4D-CT-based motion correction of PET images using 3D iterative deconvolution

Lena Thomas, Thomas Schultz, Vesna Prokic, Matthias Guckenberger, Stephanie Tanadini-Lang, Melanie Hohberg, Markus Wild, Alexander Drzezga, and Ralph A. Bundschuh
In: Oncotarget (2019), 10:31(2987-2995)
 

Abstract

Objectives: Positron emission tomography acquisition takes several minutes representing an image averaged over multiple breathing cycles. Therefore, in areas influenced by respiratory movement, PET-positive lesions occur larger, but less intensive than they actually are, resulting in false quantitative assessment. We developed a motion-correction algorithm based on 4D-CT without the need to adapt PET-acquisition.

Methods: The algorithm is based on a full 3D iterative Richardson-Lucy-Deconvolution using a point-spread-function constructed using the motion information obtained from the 4D-CT. In a motion phantom study (3 different hot spheres in background activity), optimal parameters for the algorithm in terms of number of iterations and start image were estimated. Finally, the correction method was applied to 3 patient data sets. In phantom and patient data sets lesions were delineated and compared between motion corrected and uncorrected images for activity uptake and volume.

Results: Phantom studies showed best results for motion correction after 6 deconvolution steps or higher. In phantom studies, lesion volume improved up to 23% for the largest, 43% for the medium and 49% for the smallest sphere due to the correction algorithm. In patient data the correction resulted in a significant reduction of the tumor volume up to 33.3 % and an increase of the maximum and mean uptake of the lesion up to 62.1 and 19.8 % respectively.

Conclusion: In conclusion, the proposed motion correction method showed good results in phantom data and a promising reduction of detected lesion volume and a consequently increasing activity uptake in three patients with lung lesions.

Images

Bibtex

@ARTICLE{Thomas:Oncotarget2019,
    author = {Thomas, Lena and Schultz, Thomas and Prokic, Vesna and Guckenberger, Matthias and Tanadini-Lang,
              Stephanie and Hohberg, Melanie and Wild, Markus and Drzezga, Alexander and Bundschuh, Ralph A.},
     pages = {2987--2995},
     title = {4D-CT-based motion correction of PET images using 3D iterative deconvolution},
   journal = {Oncotarget},
    volume = {10},
    number = {31},
      year = {2019},
  abstract = {Objectives:
              Positron emission tomography acquisition takes several minutes representing an image averaged over
              multiple breathing cycles. Therefore, in areas influenced by respiratory movement, PET-positive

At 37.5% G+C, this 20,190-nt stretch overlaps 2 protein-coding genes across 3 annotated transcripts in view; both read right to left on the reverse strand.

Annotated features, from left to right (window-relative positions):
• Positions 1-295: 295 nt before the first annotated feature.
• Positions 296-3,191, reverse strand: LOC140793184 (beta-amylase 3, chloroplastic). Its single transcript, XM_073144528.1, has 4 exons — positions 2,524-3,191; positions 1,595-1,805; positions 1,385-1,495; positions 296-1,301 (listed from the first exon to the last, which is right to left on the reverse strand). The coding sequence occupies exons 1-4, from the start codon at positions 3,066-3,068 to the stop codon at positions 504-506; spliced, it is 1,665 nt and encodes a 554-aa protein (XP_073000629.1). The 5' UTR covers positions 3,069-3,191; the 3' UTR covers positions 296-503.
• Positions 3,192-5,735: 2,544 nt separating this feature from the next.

lesions occur larger, but less intensive than they actually are, resulting in false quantitative
              assessment. We developed a motion-correction algorithm based on 4D-CT without the need to adapt
              PET-acquisition.
              
              Methods:
              The algorithm is based on a full 3D iterative Richardson-Lucy-Deconvolution using a
              point-spread-function constructed using the motion information obtained from the 4D-CT. In a motion
              phantom study (3 different hot spheres in background activity), optimal parameters for the algorithm
              in terms of number of iterations and start image were estimated. Finally, the correction method was
              applied to 3 patient data sets. In phantom and patient data sets lesions were delineated and
              compared between motion corrected and uncorrected images for activity uptake and volume.
              
              Results:
              Phantom studies showed best results for motion correction after 6 deconvolution steps or higher. In
              phantom studies, lesion volume improved up to 23% for the largest, 43% for the medium and 49% for
              the smallest sphere due to the correction algorithm. In patient data the correction resulted in a
              significant reduction of the tumor volume up to 33.3 % and an increase of the maximum and mean
              uptake of the lesion up to 62.1 and 19.8 % respectively.
              
              Conclusion:
              In conclusion, the proposed motion correction method showed good results in phantom data and a
              promising reduction of detected lesion volume and a consequently increasing activity uptake in three
              patients with lung lesions.}
}